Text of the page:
Volunteer monitors survey a series of 5-10 wet areas along a driving route.  New volunteers can create their own route or there are a number of existing routes which need monitors.  Every year, you would drive along your assigned route at night and stop at each wet site, recording all the species of frog and toad you hear calling. This survey is repeated three times within set windows during the spring and early summer (April to mid-July). You would than repeat this series of surveys on the same route each year for as long as you are willing.  


WHAT DO YOU NEED TO BECOME A VOLUNTEER FROG AND TOAD MONITOR?
Commitment to learn:  
• You must attend a survey training session or have previous experience with conducting a frog and toad call survey. Trainings are usually offered in March and early April with at least two virtual sessions done online and then an opportunity or two for an in-person training.  The in-person trainings move around the state each year. Trainings are between 2.5 to 3 hours long.
• You must commit to learning the calls for most of the frog and toad species in Iowa.  You will be provided with a cd or digital audio files for each of the species’ breeding calls in Iowa. 
Time:
• Surveys are run at night. Be sure you are comfortable driving, and being outside, particularly in rural areas in the dark. 
• In the first year, the time commitment includes training, getting acquainted with your survey route, performing the surveys and finally submitting data through the online portal. This adds up to roughly 10-12 hours of time depending on the distance from your home to your route. Beyond year 1, that time commitment is likely closer to 6-8 hours each year.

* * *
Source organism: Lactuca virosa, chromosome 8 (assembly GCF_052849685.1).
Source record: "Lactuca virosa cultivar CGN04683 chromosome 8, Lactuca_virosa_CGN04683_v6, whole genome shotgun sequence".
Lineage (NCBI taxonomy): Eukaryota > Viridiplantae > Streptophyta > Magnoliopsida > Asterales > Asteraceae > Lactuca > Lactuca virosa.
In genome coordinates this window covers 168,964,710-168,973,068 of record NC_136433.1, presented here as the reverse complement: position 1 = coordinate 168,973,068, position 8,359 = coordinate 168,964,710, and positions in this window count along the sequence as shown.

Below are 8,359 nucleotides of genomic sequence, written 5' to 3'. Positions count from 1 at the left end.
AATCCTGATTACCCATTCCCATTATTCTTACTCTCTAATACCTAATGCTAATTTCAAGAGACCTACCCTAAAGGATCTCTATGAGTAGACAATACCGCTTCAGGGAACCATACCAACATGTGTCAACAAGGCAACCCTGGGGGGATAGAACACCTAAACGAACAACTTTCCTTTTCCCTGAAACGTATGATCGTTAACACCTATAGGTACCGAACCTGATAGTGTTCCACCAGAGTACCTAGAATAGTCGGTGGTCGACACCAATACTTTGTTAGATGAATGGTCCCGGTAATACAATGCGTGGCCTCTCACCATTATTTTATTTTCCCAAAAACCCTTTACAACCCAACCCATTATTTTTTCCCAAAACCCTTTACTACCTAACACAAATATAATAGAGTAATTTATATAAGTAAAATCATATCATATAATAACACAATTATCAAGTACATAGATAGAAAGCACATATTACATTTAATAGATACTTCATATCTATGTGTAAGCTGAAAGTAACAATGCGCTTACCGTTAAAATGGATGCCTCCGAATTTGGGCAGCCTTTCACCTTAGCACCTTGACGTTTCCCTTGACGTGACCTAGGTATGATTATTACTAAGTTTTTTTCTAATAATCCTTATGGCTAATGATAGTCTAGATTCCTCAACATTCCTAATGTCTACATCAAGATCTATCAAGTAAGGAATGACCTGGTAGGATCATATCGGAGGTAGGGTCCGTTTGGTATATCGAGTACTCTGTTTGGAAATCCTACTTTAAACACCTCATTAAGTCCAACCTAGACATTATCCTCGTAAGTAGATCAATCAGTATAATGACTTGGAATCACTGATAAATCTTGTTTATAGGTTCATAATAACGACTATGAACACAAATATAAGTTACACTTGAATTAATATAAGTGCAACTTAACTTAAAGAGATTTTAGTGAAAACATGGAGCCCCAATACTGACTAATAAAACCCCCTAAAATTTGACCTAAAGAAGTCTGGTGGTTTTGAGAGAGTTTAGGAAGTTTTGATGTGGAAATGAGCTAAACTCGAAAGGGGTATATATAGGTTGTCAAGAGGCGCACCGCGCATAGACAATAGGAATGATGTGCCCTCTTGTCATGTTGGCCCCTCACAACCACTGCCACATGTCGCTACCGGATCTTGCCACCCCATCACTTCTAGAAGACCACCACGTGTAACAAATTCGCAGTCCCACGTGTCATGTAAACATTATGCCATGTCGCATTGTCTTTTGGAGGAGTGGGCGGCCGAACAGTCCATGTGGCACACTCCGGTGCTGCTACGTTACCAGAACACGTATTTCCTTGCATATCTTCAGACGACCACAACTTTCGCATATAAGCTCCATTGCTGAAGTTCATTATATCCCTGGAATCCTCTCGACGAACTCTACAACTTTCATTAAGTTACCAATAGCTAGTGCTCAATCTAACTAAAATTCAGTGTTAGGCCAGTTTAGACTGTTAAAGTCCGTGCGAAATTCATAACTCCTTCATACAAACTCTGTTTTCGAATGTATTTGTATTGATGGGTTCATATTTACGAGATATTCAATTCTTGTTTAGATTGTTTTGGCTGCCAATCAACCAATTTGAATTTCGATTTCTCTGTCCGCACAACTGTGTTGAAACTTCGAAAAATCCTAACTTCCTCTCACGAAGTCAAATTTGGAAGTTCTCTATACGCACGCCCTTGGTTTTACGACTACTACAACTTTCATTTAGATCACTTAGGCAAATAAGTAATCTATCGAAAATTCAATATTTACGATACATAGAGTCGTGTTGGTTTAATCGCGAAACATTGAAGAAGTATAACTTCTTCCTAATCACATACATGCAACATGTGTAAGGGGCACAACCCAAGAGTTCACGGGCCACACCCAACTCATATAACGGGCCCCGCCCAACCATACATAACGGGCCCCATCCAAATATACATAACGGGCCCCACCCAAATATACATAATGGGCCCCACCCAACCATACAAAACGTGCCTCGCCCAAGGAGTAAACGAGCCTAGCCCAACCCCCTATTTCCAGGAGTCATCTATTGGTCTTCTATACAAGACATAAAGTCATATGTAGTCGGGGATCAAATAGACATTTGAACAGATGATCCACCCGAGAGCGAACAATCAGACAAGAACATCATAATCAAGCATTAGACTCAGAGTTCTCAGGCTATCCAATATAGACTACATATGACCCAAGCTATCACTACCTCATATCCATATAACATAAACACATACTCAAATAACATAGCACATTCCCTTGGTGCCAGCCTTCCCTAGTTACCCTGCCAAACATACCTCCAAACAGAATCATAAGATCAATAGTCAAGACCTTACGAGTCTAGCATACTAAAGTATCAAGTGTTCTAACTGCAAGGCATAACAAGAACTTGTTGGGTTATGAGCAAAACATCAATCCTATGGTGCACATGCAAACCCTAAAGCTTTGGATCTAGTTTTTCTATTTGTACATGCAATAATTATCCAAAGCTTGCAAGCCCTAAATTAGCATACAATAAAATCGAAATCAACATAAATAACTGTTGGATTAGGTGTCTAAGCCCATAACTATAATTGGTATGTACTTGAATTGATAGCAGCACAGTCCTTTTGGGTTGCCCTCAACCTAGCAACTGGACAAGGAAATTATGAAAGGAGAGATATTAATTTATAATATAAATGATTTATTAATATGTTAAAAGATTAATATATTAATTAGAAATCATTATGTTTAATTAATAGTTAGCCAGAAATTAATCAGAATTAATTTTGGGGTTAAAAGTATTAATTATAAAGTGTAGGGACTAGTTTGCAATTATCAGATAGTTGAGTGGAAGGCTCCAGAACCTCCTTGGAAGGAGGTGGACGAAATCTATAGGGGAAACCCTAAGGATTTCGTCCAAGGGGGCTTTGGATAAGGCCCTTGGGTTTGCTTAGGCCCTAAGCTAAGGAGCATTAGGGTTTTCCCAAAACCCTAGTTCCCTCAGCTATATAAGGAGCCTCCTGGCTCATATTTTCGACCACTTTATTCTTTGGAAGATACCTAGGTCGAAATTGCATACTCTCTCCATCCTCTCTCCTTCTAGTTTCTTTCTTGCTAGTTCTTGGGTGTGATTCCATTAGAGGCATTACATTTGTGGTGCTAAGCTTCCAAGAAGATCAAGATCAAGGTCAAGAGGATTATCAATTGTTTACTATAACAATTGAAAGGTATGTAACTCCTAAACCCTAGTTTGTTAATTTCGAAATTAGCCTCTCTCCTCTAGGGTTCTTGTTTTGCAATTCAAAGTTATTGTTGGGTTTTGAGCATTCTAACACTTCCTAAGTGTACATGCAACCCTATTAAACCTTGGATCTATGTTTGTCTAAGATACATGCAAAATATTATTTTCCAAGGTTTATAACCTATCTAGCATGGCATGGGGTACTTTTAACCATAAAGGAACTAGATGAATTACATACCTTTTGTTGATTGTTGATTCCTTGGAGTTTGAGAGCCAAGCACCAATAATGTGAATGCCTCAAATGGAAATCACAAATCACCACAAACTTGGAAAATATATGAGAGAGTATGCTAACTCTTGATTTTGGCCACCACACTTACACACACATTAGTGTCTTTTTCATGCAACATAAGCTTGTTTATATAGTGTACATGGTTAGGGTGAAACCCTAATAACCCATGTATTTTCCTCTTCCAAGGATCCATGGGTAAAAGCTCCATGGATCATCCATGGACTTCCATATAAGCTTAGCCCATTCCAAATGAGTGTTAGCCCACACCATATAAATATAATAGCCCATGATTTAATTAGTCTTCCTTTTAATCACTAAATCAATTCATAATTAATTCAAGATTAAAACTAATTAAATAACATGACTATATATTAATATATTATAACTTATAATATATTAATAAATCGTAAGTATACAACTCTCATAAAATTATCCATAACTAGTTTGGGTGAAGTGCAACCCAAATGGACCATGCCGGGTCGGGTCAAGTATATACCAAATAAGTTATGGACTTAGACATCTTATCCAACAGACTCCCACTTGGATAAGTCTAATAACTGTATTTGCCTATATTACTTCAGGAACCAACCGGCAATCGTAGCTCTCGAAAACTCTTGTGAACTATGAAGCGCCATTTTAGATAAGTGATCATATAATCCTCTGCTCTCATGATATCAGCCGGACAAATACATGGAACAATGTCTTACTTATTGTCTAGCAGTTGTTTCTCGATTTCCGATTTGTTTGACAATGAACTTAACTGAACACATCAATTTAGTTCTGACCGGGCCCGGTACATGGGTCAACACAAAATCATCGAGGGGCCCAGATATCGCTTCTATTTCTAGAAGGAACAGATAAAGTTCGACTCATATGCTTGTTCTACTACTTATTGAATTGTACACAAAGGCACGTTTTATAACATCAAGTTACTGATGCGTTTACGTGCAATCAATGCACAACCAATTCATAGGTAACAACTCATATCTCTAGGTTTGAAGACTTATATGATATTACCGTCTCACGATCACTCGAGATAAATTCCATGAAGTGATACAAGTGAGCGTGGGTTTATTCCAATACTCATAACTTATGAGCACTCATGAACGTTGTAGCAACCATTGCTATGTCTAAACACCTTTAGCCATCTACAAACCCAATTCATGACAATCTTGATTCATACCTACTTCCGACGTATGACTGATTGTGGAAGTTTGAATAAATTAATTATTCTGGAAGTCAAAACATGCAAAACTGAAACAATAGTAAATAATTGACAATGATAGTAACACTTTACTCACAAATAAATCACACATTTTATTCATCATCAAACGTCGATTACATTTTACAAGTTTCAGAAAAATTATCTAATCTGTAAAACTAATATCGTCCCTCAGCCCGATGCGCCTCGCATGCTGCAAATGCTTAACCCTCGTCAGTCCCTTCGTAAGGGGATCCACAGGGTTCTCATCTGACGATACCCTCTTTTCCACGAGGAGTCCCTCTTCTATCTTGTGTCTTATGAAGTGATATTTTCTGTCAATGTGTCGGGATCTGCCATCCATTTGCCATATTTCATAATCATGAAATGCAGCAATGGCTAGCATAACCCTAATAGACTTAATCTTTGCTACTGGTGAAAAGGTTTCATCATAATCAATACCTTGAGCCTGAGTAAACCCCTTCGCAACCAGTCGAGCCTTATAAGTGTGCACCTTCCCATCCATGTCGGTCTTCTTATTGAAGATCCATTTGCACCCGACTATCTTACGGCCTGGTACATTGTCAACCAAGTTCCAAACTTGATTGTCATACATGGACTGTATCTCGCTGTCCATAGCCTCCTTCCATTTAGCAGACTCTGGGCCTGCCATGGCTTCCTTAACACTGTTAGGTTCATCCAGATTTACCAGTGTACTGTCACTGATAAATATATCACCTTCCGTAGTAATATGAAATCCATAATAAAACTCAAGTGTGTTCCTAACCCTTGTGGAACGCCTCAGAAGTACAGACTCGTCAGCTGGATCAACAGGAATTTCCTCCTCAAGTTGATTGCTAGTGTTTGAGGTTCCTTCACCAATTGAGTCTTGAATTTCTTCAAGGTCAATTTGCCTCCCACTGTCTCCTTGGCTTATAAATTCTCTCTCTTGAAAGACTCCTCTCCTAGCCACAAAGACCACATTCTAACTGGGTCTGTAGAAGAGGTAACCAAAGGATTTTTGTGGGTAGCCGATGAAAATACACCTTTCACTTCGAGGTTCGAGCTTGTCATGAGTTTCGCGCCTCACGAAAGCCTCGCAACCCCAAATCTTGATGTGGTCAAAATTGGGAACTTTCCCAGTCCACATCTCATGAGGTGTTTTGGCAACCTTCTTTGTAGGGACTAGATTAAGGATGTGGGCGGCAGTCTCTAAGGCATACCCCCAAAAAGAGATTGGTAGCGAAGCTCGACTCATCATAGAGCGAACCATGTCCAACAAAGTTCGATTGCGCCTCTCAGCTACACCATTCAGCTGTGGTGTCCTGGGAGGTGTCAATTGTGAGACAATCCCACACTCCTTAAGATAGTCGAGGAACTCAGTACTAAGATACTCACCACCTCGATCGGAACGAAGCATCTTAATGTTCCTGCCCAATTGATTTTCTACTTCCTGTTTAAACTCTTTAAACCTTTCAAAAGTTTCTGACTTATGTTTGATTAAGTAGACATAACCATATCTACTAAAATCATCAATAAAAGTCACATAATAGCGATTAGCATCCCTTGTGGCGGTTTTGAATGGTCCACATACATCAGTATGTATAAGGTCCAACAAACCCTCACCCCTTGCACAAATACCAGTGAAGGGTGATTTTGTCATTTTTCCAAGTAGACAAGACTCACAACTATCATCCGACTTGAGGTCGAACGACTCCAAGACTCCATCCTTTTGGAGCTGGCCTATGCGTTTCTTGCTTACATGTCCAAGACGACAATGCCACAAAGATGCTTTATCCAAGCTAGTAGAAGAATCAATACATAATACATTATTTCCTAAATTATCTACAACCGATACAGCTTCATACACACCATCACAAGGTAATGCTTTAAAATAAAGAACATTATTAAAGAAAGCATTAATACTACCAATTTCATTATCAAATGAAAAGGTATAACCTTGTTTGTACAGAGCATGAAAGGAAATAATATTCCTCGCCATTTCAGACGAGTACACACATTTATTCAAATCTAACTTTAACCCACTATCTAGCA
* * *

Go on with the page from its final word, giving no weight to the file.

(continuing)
• There are three survey windows. You must survey your route once during each window:
o WINDOW 1: April 1- May 1
o WINDOW 2: May 7 – June 7
o WINDOW 3: June 13 - July 13
Organization and Computer Skills
• You must be able to make sure all three runs of the survey are conducted.
• You need to completely fill out each survey datasheet and keep track of them throughout the survey season.
• At the end of the season, you must be able to enter your data into our online survey portal AND mail in your paper data sheets to us. 


INTERESTED IN GETTING INVOLVED?
Plan to attend one of the training sessions which will be posted on the webpage or send an email to vwmp@dnr.iowa.gov to ask to be placed on a notification list once workshops are scheduled.
If you have questions you can call or email the survey coordinator at vwmp@dnr.iowa.gov.


More Survey Information and Available Routes

In 2015, the Volunteer Wildlife Monitoring Program began a partnership with Iowa State University to establish some survey routes in select counties for Acoustic Monitoring of bats.   Bats have been experiencing a number of challenges in recent years, particularly with the onset of a disease, White Nose Syndrome, which causes high levels of mortality mostly during hibernation.  It is critical therefore to begin monitoring bat population trends and that is what the Volunteer Wildlife Monitoring Program does.   

Acoustic surveys involve special equipment which can pick up and record the echolocation calls of bats.  The microphone is attached to the roof of a car and then driven very slowly (20 mph) along a pre-determined ~30 mile route on country roads.  In the lab, we can then analyze the recordings to identify the species of bat and how many individuals of each species flew over the vehicle during the route.  Data collected each year on the same route can then be used to monitor the trend in different species abundances in the area. 

We are looking for some special people, dedicated to the conservation of these special critters, who would be willing to commit their time and personal vehicle to survey these routes.  For more details about the counties which contain routes and what will be required of volunteers please read thoroughly the pdf entitled: Bat Acoustic Monitoring Information Sheet.  If you are in one of the targeted counties and think this is something you can firmly commit to, download, fill out and return the form entitled: Volunteer Interest Form.